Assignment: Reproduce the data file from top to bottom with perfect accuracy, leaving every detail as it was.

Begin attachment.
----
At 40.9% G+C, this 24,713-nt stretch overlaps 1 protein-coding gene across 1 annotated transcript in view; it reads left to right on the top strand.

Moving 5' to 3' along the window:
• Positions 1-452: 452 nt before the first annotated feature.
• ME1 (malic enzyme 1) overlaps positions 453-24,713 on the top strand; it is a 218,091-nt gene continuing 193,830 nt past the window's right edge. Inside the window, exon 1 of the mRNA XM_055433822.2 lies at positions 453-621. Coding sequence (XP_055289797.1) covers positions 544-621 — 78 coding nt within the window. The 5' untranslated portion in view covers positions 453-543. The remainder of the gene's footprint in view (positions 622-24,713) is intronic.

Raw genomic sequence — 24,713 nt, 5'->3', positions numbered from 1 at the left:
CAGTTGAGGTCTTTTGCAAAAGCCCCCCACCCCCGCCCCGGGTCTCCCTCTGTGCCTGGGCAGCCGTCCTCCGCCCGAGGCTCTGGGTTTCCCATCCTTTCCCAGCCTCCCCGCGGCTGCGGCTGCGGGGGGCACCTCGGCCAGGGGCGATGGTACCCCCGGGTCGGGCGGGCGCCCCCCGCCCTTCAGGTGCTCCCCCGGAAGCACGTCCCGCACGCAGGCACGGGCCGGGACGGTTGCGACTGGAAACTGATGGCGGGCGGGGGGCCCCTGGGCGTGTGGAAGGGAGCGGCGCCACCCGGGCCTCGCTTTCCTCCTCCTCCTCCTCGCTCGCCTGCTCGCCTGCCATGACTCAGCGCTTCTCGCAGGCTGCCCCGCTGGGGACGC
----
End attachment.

At 40.9% G+C, this 24,713-nt stretch overlaps 1 protein-coding gene across 1 annotated transcript in view; it reads left to right on the top strand.

Moving 5' to 3' along the window:
• Positions 1-452: 452 nt before the first annotated feature.
• ME1 (malic enzyme 1) overlaps positions 453-24,713 on the top strand; it is a 218,091-nt gene continuing 193,830 nt past the window's right edge. Inside the window, exon 1 of the mRNA XM_055433822.2 lies at positions 453-621. Coding sequence (XP_055289797.1) covers positions 544-621 — 78 coding nt within the window. The 5' untranslated portion in view covers positions 453-543. The remainder of the gene's footprint in view (positions 622-24,713) is intronic.

Raw genomic sequence — 24,713 nt, 5'->3', positions numbered from 1 at the left:
CAGTTGAGGTCTTTTGCAAAAGCCCCCCACCCCCGCCCCGGGTCTCCCTCTGTGCCTGGGCAGCCGTCCTCCGCCCGAGGCTCTGGGTTTCCCATCCTTTCCCAGCCTCCCCGCGGCTGCGGCTGCGGGGGGCACCTCGGCCAGGGGCGATGGTACCCCCGGGTCGGGCGGGCGCCCCCCGCCCTTCAGGTGCTCCCCCGGAAGCACGTCCCGCACGCAGGCACGGGCCGGGACGGTTGCGACTGGAAACTGATGGCGGGCGGGGGGCCCCTGGGCGTGTGGAAGGGAGCGGCGCCACCCGGGCCTCGCTTTCCTCCTCCTCCTCCTCGCTCGCCTGCTCGCCTGCCATGACTCAGCGCTTCTCGCAGGCTGCCCCGCTGGGGACGC